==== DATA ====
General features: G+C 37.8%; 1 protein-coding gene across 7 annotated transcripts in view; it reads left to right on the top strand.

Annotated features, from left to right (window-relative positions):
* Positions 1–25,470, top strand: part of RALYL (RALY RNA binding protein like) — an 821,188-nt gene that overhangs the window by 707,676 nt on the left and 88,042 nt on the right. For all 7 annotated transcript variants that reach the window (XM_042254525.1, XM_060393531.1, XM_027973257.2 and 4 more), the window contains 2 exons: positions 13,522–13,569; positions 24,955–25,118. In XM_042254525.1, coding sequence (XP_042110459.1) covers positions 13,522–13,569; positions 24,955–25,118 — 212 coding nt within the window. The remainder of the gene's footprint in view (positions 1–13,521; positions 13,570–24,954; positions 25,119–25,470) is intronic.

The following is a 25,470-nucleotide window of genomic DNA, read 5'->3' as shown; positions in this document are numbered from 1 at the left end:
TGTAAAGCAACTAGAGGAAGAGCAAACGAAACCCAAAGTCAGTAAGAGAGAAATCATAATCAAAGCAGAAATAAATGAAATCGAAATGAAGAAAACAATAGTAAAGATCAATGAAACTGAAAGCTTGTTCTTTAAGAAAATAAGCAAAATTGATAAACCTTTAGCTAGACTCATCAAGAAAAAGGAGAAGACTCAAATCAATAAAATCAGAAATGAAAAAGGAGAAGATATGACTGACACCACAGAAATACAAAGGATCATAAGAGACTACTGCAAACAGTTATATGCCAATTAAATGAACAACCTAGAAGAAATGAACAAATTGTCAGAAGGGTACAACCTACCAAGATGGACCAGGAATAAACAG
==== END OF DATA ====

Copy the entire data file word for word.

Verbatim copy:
General features: G+C 37.8%; 1 protein-coding gene across 7 annotated transcripts in view; it reads left to right on the top strand.

Annotated features, from left to right (window-relative positions):
* Positions 1–25,470, top strand: part of RALYL (RALY RNA binding protein like) — an 821,188-nt gene that overhangs the window by 707,676 nt on the left and 88,042 nt on the right. For all 7 annotated transcript variants that reach the window (XM_042254525.1, XM_060393531.1, XM_027973257.2 and 4 more), the window contains 2 exons: positions 13,522–13,569; positions 24,955–25,118. In XM_042254525.1, coding sequence (XP_042110459.1) covers positions 13,522–13,569; positions 24,955–25,118 — 212 coding nt within the window. The remainder of the gene's footprint in view (positions 1–13,521; positions 13,570–24,954; positions 25,119–25,470) is intronic.

The following is a 25,470-nucleotide window of genomic DNA, read 5'->3' as shown; positions in this document are numbered from 1 at the left end:
TGTAAAGCAACTAGAGGAAGAGCAAACGAAACCCAAAGTCAGTAAGAGAGAAATCATAATCAAAGCAGAAATAAATGAAATCGAAATGAAGAAAACAATAGTAAAGATCAATGAAACTGAAAGCTTGTTCTTTAAGAAAATAAGCAAAATTGATAAACCTTTAGCTAGACTCATCAAGAAAAAGGAGAAGACTCAAATCAATAAAATCAGAAATGAAAAAGGAGAAGATATGACTGACACCACAGAAATACAAAGGATCATAAGAGACTACTGCAAACAGTTATATGCCAATTAAATGAACAACCTAGAAGAAATGAACAAATTGTCAGAAGGGTACAACCTACCAAGATGGACCAGGAATAAACAG